Three scenarios to test your judgment
Pained by her dilemma, a third-year med student paces the hospital hallways. Shambling to within six floor tiles of the attending doc's doorway, she stops, mulls over her reasoning and reverses both her direction and her decision. Hours have passed since she confirmed the sinking feeling that she dispensed a double, yet unharmful, dose of antibiotics to the patient in Room 512 yesterday. Chances are nobody will ever notice the error, and owning up may hurt her career. What would you do?
Assigned to write a rejection letter to the applicant for an executive position, a recruiter struggles with how to explain why the well-qualified job seeker should look elsewhere. Though usually a routine task, the company president complicated matters when he suggested, by way of e-mail, that the letter should be blunt in advising the applicant to hold his tongue when it comes to religious matters in future interviews. The recruiter, relieved to be working again during a lean job market, is left in a quandary. If he tones the letter down to be less offensive and more generic -- Something like: "We found a better fit." -- does he then become part of a conspiracy to cover up employment discrimination? What would you do?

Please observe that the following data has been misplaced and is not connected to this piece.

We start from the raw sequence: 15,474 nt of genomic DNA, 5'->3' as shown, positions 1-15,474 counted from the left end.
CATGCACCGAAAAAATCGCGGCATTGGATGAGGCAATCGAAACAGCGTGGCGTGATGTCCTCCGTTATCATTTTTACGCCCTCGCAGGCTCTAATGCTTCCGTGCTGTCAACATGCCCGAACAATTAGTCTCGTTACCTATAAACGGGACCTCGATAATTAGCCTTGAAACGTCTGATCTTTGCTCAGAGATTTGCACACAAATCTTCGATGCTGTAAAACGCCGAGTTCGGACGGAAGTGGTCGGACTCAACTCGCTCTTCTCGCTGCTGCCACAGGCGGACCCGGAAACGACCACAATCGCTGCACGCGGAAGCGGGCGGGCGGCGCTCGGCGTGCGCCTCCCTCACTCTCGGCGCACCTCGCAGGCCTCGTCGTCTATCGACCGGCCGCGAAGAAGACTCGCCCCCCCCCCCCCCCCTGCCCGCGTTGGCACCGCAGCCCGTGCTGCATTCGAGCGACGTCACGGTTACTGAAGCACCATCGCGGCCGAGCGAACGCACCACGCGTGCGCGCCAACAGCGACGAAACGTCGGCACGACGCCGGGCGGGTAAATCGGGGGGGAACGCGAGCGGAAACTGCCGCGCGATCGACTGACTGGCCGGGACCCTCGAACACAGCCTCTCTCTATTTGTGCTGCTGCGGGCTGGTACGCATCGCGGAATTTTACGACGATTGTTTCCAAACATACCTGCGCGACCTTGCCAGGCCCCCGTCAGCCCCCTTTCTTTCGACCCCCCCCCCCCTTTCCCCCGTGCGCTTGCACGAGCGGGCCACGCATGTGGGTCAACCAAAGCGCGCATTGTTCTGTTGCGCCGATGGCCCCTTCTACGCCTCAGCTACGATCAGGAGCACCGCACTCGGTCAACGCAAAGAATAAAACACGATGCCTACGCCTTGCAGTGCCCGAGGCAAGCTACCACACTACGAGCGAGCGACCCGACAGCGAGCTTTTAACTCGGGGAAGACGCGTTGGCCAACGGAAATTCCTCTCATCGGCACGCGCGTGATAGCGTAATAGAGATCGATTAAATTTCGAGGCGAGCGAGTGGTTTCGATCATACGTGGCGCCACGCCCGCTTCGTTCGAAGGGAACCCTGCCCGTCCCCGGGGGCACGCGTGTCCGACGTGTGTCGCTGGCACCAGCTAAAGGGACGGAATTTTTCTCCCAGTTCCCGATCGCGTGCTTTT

Working for a firm known for its inclination toward quick settlements over lengthy court battles, a young lawyer is assigned a product liability case in which a 9-year-old boy suffered a concussion and a broken arm after the axle of the scooter he was riding snapped. Though the manufacturer claims the malfunction resulted from abuse, there is mounting evidence of a defect in workmanship. During negotiations, the defendant's legal team forwards a substantial settlement in exchange for a complete confidentiality agreement from the family. The family, pleased with the offer but concerned others might be injured, defers to their attorney's judgment. A partner in the firm advises to settle and move on to the next case. What would you do?